On the Farm

AuctionDyp8_1by Harry Hall

“Did you ever look at a cow or a pig? They’re ugly. We’re doing them a favor by eating them. It saves them from having to look at each other. But a horse is a noble beast.”

This paraphrased quote from Col. Potter of M*A*S*H came to mind when I heard Lori Dann speak of how the cows’ day was disrupted and ultimately ended. Without a 30-day written notice or a trial, they were kidnapped from their peaceful, blissful existence of chewing cud to a world that included noise, lights, and strange surroundings. Her perspective was echoed by our teacher and mentor, George Getschow.

Living a significant part of my youth on a farm gave me a different perspective.

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Every day, cows wake up, eat, wander around, then go back to sleep. That’s pretty much it. Some are milked, but that’s a pleasure reserved for a chosen few, mostly Holsteins.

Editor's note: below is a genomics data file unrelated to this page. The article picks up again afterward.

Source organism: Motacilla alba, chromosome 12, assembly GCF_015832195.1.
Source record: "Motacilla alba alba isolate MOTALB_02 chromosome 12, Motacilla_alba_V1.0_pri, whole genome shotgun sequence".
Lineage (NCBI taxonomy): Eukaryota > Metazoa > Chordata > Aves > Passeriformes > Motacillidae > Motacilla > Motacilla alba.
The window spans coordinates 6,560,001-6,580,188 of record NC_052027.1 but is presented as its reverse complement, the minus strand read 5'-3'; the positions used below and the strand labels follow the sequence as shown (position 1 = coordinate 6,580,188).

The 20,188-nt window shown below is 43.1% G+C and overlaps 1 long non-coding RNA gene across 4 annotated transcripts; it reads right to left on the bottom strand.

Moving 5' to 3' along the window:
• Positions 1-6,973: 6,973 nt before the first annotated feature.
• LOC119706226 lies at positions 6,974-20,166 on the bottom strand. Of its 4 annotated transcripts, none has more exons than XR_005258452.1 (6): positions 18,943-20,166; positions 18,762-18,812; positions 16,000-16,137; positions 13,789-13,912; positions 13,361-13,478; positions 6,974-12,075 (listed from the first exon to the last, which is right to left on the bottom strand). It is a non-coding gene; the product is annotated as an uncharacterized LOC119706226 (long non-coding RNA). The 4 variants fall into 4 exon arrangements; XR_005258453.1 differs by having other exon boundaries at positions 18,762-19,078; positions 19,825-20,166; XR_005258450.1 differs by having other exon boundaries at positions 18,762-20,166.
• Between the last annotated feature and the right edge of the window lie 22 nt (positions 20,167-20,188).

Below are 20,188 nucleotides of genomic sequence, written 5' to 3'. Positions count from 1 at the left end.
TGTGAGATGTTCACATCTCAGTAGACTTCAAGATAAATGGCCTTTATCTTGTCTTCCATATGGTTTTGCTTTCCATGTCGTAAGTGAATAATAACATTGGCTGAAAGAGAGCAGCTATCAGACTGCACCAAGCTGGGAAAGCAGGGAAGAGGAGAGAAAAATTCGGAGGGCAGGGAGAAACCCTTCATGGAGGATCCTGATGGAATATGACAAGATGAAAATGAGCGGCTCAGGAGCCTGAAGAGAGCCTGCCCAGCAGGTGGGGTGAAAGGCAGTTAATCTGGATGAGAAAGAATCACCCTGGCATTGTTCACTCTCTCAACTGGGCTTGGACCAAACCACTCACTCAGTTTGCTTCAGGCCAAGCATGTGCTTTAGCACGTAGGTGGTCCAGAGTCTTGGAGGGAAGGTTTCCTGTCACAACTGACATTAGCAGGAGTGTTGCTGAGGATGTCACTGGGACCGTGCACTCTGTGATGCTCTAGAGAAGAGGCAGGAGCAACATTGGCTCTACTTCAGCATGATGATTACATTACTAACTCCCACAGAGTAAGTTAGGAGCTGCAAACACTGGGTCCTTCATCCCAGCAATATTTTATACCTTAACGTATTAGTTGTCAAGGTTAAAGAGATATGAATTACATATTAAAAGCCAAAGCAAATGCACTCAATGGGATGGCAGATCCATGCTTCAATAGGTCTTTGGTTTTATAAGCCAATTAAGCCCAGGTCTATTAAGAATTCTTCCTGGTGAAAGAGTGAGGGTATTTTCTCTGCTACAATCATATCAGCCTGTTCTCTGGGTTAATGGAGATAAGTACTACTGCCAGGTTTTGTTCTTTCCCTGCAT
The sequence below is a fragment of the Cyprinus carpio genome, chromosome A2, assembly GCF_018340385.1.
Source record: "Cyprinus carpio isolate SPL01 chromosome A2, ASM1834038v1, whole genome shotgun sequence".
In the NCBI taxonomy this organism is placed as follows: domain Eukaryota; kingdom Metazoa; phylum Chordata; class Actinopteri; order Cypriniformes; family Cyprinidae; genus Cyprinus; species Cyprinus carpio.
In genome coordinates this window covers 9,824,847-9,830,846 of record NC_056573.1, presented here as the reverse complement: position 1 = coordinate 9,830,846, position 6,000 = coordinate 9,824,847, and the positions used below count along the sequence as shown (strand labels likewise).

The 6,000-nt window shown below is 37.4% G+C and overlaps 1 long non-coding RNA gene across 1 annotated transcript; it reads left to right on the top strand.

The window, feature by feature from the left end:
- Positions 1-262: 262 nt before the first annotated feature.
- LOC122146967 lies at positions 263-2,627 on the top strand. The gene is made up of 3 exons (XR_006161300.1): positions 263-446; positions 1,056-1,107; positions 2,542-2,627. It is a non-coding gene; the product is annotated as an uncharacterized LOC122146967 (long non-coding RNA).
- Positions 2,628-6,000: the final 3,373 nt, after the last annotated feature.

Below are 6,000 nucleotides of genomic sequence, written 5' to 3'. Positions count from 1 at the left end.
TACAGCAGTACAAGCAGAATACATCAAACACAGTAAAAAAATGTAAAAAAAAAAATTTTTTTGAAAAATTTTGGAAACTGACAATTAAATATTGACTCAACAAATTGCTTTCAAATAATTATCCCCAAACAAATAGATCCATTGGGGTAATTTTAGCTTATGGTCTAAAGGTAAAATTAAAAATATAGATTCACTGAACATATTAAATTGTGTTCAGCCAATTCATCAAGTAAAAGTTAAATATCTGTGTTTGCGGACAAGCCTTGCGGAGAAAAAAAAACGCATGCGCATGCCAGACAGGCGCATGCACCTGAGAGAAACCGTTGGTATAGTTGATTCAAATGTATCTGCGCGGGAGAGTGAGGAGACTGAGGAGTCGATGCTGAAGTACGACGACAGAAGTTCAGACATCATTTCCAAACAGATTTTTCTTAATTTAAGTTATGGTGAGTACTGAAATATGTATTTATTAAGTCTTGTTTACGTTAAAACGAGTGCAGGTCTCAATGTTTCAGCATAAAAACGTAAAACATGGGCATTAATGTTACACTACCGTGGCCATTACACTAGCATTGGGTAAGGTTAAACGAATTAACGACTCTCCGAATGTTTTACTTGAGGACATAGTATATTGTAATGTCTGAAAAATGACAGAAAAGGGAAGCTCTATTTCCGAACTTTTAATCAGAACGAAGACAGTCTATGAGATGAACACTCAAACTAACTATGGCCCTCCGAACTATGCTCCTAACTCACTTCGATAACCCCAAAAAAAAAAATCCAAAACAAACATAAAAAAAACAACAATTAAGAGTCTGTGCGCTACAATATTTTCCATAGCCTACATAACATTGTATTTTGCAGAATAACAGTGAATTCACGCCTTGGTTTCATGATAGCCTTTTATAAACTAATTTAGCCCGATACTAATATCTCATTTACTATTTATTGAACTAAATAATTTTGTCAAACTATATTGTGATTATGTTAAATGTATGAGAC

Except for Bessie, our jersey superstar milk cow, we didn’t keep cows long. They weren’t pets. We didn’t name them. That just wasn’t done. They were a commodity. You don’t name your money.

Horses were different. We broke them, trained them, sneaked them sugar cubes. Over a period of years, we developed a relationship. They nuzzled us, came when we called; they could sense friendship and loyalty. We spent time with them, cleaned them, combed them, enjoyed riding them for hours. We never made money off them, but that wasn’t the point. Horses have personalities. Dixie, a docile filly palomino, was probably my stepmother’s favorite. Then there was the spirited, 14-hand-high chestnut, Docca, the one who tripped at full gallop, leaving me on the ground, literally breathless, saddle resting across my torso. Sure I rode him again. I had to. And I think he appreciated a chance at redemption. We’d been together too long to let one mistake ruin an otherwise solid relationship.

On the farm, animals are not created equal. Cows might have been worth more, but horses were priceless.

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Harry Hall

 

 

Harry Hall is a 2013 alum of the Archer City Writer’s Workshop.

 

 

 

 

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